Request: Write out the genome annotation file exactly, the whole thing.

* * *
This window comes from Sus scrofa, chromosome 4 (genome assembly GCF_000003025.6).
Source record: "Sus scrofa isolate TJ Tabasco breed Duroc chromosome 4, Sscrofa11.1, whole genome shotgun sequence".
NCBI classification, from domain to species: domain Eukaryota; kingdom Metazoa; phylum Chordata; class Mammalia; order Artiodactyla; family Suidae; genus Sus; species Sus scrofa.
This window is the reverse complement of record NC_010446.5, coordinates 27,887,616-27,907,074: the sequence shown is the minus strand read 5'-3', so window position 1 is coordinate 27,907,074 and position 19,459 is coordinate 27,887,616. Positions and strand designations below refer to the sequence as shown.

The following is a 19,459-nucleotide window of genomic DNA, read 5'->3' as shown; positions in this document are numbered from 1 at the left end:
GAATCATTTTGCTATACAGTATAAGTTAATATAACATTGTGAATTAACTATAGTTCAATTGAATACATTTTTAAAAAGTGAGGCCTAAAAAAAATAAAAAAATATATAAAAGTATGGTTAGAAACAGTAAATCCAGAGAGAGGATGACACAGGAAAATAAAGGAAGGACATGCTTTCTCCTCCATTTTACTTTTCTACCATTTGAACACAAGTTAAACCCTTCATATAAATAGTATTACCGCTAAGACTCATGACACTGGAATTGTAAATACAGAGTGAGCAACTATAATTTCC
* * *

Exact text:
This window comes from Sus scrofa, chromosome 4 (genome assembly GCF_000003025.6).
Source record: "Sus scrofa isolate TJ Tabasco breed Duroc chromosome 4, Sscrofa11.1, whole genome shotgun sequence".
NCBI classification, from domain to species: domain Eukaryota; kingdom Metazoa; phylum Chordata; class Mammalia; order Artiodactyla; family Suidae; genus Sus; species Sus scrofa.
This window is the reverse complement of record NC_010446.5, coordinates 27,887,616-27,907,074: the sequence shown is the minus strand read 5'-3', so window position 1 is coordinate 27,907,074 and position 19,459 is coordinate 27,887,616. Positions and strand designations below refer to the sequence as shown.

The following is a 19,459-nucleotide window of genomic DNA, read 5'->3' as shown; positions in this document are numbered from 1 at the left end:
GAATCATTTTGCTATACAGTATAAGTTAATATAACATTGTGAATTAACTATAGTTCAATTGAATACATTTTTAAAAAGTGAGGCCTAAAAAAAATAAAAAAATATATAAAAGTATGGTTAGAAACAGTAAATCCAGAGAGAGGATGACACAGGAAAATAAAGGAAGGACATGCTTTCTCCTCCATTTTACTTTTCTACCATTTGAACACAAGTTAAACCCTTCATATAAATAGTATTACCGCTAAGACTCATGACACTGGAATTGTAAATACAGAGTGAGCAACTATAATTTCC